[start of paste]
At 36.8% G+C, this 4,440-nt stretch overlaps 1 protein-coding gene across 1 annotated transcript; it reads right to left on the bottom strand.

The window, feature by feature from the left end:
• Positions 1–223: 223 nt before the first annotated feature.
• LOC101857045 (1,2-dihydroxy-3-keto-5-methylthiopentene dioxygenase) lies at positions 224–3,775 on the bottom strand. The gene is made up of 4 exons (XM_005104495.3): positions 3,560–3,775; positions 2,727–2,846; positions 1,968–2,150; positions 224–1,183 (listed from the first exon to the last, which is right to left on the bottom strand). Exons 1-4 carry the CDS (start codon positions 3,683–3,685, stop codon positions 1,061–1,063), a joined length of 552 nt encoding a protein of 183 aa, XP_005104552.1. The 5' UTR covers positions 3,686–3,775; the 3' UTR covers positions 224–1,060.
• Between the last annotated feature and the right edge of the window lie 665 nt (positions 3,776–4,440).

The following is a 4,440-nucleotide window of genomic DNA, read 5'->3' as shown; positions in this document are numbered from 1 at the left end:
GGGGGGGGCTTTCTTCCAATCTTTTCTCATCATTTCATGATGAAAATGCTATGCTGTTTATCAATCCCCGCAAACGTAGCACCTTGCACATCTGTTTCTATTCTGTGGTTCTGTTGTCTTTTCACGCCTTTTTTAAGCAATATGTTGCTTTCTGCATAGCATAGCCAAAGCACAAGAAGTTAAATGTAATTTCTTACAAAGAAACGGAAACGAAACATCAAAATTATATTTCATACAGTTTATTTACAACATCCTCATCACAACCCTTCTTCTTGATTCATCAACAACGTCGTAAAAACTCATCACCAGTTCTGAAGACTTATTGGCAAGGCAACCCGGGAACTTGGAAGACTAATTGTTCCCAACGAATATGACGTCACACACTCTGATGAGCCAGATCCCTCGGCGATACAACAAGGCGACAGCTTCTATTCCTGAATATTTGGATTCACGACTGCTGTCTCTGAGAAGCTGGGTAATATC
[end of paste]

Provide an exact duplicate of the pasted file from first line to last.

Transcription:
At 36.8% G+C, this 4,440-nt stretch overlaps 1 protein-coding gene across 1 annotated transcript; it reads right to left on the bottom strand.

The window, feature by feature from the left end:
• Positions 1–223: 223 nt before the first annotated feature.
• LOC101857045 (1,2-dihydroxy-3-keto-5-methylthiopentene dioxygenase) lies at positions 224–3,775 on the bottom strand. The gene is made up of 4 exons (XM_005104495.3): positions 3,560–3,775; positions 2,727–2,846; positions 1,968–2,150; positions 224–1,183 (listed from the first exon to the last, which is right to left on the bottom strand). Exons 1-4 carry the CDS (start codon positions 3,683–3,685, stop codon positions 1,061–1,063), a joined length of 552 nt encoding a protein of 183 aa, XP_005104552.1. The 5' UTR covers positions 3,686–3,775; the 3' UTR covers positions 224–1,060.
• Between the last annotated feature and the right edge of the window lie 665 nt (positions 3,776–4,440).

The following is a 4,440-nucleotide window of genomic DNA, read 5'->3' as shown; positions in this document are numbered from 1 at the left end:
GGGGGGGGCTTTCTTCCAATCTTTTCTCATCATTTCATGATGAAAATGCTATGCTGTTTATCAATCCCCGCAAACGTAGCACCTTGCACATCTGTTTCTATTCTGTGGTTCTGTTGTCTTTTCACGCCTTTTTTAAGCAATATGTTGCTTTCTGCATAGCATAGCCAAAGCACAAGAAGTTAAATGTAATTTCTTACAAAGAAACGGAAACGAAACATCAAAATTATATTTCATACAGTTTATTTACAACATCCTCATCACAACCCTTCTTCTTGATTCATCAACAACGTCGTAAAAACTCATCACCAGTTCTGAAGACTTATTGGCAAGGCAACCCGGGAACTTGGAAGACTAATTGTTCCCAACGAATATGACGTCACACACTCTGATGAGCCAGATCCCTCGGCGATACAACAAGGCGACAGCTTCTATTCCTGAATATTTGGATTCACGACTGCTGTCTCTGAGAAGCTGGGTAATATC